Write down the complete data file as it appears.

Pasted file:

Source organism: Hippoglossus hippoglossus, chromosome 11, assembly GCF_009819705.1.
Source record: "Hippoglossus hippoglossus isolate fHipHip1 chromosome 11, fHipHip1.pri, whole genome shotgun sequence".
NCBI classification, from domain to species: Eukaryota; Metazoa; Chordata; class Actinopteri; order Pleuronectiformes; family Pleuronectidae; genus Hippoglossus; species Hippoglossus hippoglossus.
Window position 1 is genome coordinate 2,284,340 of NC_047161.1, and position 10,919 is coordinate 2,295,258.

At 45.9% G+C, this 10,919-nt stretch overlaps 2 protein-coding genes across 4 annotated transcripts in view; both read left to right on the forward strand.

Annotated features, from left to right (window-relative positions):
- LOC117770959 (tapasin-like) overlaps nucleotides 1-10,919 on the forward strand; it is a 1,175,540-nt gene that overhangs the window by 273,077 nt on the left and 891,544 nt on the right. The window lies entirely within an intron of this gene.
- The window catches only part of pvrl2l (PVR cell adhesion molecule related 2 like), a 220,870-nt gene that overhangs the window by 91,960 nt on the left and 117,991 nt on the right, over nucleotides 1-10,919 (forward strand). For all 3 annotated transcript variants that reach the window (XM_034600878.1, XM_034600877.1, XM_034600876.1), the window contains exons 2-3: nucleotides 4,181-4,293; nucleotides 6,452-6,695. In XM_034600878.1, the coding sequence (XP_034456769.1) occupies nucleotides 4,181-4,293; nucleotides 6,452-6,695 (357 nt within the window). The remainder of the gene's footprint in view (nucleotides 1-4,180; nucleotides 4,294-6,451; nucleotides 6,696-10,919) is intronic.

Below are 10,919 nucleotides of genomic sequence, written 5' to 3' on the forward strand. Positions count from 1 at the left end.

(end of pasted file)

Source organism: Hippoglossus hippoglossus, chromosome 11, assembly GCF_009819705.1.
Source record: "Hippoglossus hippoglossus isolate fHipHip1 chromosome 11, fHipHip1.pri, whole genome shotgun sequence".
NCBI classification, from domain to species: Eukaryota; Metazoa; Chordata; class Actinopteri; order Pleuronectiformes; family Pleuronectidae; genus Hippoglossus; species Hippoglossus hippoglossus.
Window position 1 is genome coordinate 2,284,340 of NC_047161.1, and position 10,919 is coordinate 2,295,258.

At 45.9% G+C, this 10,919-nt stretch overlaps 2 protein-coding genes across 4 annotated transcripts in view; both read left to right on the forward strand.

Annotated features, from left to right (window-relative positions):
- LOC117770959 (tapasin-like) overlaps nucleotides 1-10,919 on the forward strand; it is a 1,175,540-nt gene that overhangs the window by 273,077 nt on the left and 891,544 nt on the right. The window lies entirely within an intron of this gene.
- The window catches only part of pvrl2l (PVR cell adhesion molecule related 2 like), a 220,870-nt gene that overhangs the window by 91,960 nt on the left and 117,991 nt on the right, over nucleotides 1-10,919 (forward strand). For all 3 annotated transcript variants that reach the window (XM_034600878.1, XM_034600877.1, XM_034600876.1), the window contains exons 2-3: nucleotides 4,181-4,293; nucleotides 6,452-6,695. In XM_034600878.1, the coding sequence (XP_034456769.1) occupies nucleotides 4,181-4,293; nucleotides 6,452-6,695 (357 nt within the window). The remainder of the gene's footprint in view (nucleotides 1-4,180; nucleotides 4,294-6,451; nucleotides 6,696-10,919) is intronic.

Below are 10,919 nucleotides of genomic sequence, written 5' to 3' on the forward strand. Positions count from 1 at the left end.